I’m a bit of both. At the start of IB, I could say, I started to come up with ideas that are more natural flowing and they were more of my own. But as time and time went on, and the deadlines became shorter and shorter, I stressed out more and had to find a faster solution to get quick ideas. And that lead me to looking at posters and other things about travel. But it wasn’t necessary that I would look at these works and try to copy, I was more like “what can I express in my own way?” Other things that really inspired me to make artworks were my own memories along with going through pictures of where I’ve been and what I’ve seen.

What’s your personal favorite artwork?

There’s definitely a few, but the one that sticks out the most would be “Maglakbay.” It’s not just the color or the design that makes it my favorite; it’s more on the time and the effort I put into it. And for me, that’s really important and that will always be in my mind and remind me how much effort I put into it. I’ve seen a lot of artworks that are made out of license plates, especially in the US, so I’ve always thought of trying to make the same thing, because the theme is travel. But in the Philippines, license plates are very hard to find because the car will have its license plate until it dies. So license plates were kind of hard to find. I actually had to do some research and actually go downtown and ask around to find a source. Once I did, I looked up these license plates and they were all from the early 1960s, and that adds a lot of detail to the work, which was pretty cool. Along with that, I made the license plates resemble the Philippines because not only is that where I am from, or where I was born and raised, but I’ve always wanted to explore the Philippines itself. Having 7000+ islands, there’s so much more to explore. So for me, travel does not only mean traveling the world but also traveling where you came from.

How does your work fit into the theme of Existentialism?

I believe it fits in by being free flowing and IB also helps out, along with my teachers and my own ideas. It’s being yourself I guess, and expressing what you have learned or what you’ve seen in your life. And so trying to express that into your artworks and adding vivid colors and all those different things to make them more unique.

How do you feel about the exhibit and all the work you did to get to this point?

I’m really proud of all the time and effort that everyone else put into making this exhibit happen, along with our artworks because it took so long and especially with the deadlines of having around a month to finish one work. So it was always rushing and trying to make it as perfect as we can with the time we have. But at the end of the day it was still worth it and there will be memories because no matter what, this will stick with you in life, especially with the amount of time we put into it. I had to have a lot of experiments, so that was always a difficult time, but in the end I’m sure it will be worth it because you will always remember how you got there.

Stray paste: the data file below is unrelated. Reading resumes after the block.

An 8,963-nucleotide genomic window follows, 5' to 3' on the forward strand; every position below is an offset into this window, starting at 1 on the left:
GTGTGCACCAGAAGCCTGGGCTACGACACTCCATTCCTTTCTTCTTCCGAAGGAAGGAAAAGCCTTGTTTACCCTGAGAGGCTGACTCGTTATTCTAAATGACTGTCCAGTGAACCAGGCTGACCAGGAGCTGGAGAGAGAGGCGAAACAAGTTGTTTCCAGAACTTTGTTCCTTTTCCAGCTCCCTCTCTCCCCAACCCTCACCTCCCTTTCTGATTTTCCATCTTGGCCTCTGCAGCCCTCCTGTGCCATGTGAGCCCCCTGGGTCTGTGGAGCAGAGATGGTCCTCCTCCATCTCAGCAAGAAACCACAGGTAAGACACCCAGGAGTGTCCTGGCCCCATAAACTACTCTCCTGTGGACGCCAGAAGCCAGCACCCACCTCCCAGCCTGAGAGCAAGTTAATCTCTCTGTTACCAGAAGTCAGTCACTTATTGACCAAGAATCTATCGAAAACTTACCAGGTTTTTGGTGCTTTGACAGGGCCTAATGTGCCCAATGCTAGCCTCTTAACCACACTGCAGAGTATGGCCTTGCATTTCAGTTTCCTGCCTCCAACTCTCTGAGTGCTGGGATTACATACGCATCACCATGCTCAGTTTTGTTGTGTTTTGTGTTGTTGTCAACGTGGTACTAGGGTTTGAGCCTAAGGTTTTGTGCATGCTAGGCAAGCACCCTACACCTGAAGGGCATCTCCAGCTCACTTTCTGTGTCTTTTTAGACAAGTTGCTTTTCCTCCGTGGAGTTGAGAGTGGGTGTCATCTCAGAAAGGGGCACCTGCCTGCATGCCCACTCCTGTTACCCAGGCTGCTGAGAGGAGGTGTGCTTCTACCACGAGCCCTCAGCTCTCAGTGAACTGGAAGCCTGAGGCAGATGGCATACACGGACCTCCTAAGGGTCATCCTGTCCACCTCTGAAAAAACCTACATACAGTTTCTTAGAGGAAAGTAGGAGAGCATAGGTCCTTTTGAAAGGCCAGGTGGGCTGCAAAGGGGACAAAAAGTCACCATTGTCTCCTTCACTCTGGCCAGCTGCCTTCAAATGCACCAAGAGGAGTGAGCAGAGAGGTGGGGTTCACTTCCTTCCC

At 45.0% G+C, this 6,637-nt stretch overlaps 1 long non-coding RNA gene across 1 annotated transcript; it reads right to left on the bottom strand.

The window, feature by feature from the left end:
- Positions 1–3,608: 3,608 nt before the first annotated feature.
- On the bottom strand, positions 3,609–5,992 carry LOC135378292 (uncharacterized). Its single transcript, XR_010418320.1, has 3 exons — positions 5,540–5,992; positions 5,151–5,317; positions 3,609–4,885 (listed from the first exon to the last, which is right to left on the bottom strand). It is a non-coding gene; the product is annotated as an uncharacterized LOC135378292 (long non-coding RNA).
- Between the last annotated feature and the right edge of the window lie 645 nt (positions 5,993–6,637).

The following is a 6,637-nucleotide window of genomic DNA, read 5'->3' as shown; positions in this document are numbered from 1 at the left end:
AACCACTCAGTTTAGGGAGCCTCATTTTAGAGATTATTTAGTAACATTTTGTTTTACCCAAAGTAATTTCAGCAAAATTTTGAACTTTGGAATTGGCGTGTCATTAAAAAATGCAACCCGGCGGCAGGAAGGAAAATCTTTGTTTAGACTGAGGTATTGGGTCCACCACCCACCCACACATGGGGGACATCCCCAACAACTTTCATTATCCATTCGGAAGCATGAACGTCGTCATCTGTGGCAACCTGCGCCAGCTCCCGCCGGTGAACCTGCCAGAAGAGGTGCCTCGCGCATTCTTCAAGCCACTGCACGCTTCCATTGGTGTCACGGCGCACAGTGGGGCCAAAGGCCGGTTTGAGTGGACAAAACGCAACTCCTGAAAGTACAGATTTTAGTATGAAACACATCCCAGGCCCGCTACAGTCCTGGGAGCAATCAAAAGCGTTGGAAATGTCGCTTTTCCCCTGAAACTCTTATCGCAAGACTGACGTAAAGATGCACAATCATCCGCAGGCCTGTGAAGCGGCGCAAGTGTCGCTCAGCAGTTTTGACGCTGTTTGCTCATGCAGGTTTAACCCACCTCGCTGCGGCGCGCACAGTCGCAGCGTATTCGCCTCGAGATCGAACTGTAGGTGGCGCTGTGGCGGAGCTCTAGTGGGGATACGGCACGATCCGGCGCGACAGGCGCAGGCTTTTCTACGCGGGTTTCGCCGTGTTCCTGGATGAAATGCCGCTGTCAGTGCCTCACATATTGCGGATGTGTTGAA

Chantal, “La Condition Humaine”

What is the theme behind your artworks?

The general theme behind my exhibit is the human existence and how us humans in some cases may have done more damage that good. In general, you can probably say that my theme is social issues.

What is your personal favorite one?

My favorite one is “La Condition Humaine.” The reason behind this was because this was sort of my “finale” of an artwork I guess. This was the last artwork I ever made and I noticed that all of my artworks [surrounded] social issues but nothing was truly, truly personal to just me and so this artwork surrounds the criticism I faced living in the Philippines, especially how there’s always expectations because there’s always a mom watching, there’s always a tita watching and you’ll always be the child of that woman who doesn’t care about her daughter. There’s just so many expectations if you’re a girl– not necessarily just a girl, but also a child growing up in a country like the Philippines where everybody knows everybody’s business. This artwork is me saying “I don’t care what you think of me anymore, think what you want.”

How does your artwork fit into the theme of “Existentialism?”

I think my exhibit fits into it in the sense where you can see the process– my process of accepting myself and the faults in my society and essentially educating myself and in the end, this was really just a more personal journey on understanding the faults in our world. I think it relates to Existentialism because it’s really for no one else, other than me to discover how I feel about certain issues and what I want to do to participate.

How do you feel about the exhibit and all the work you did to get to this point?

In the beginning, I probably would have said something like “This is a piece of cake” or “This is so irritating! Why can’t I just do what I want?” But then in the end, especially if you’re planning something on a scale like this, everything has to be thought out. I think I’m just lucky that this just happened to fit together, and this just happened to fit together and it all kind of fell into piece. But then, really, I’m the type of person who does not like being spontaneous, like everything has to be planned, but on the other hand, if you’re working with art, not everything can be planned and sometimes, you have a new spark or new idea and you just have to do it immediately.

Andre, “Iceberg”

What is the theme behind your artworks?

The theme behind my artworks is change. And I think every work tries to touch [on] a different section of change, so for instance, ”Iceberg” is about global warming, but then I also have different pieces that are showing my personal change, and I have pieces that show change of emotion, and sometimes I show pollution. I just try to cover as much as possible and I want every artwork to have a different portrayal of change.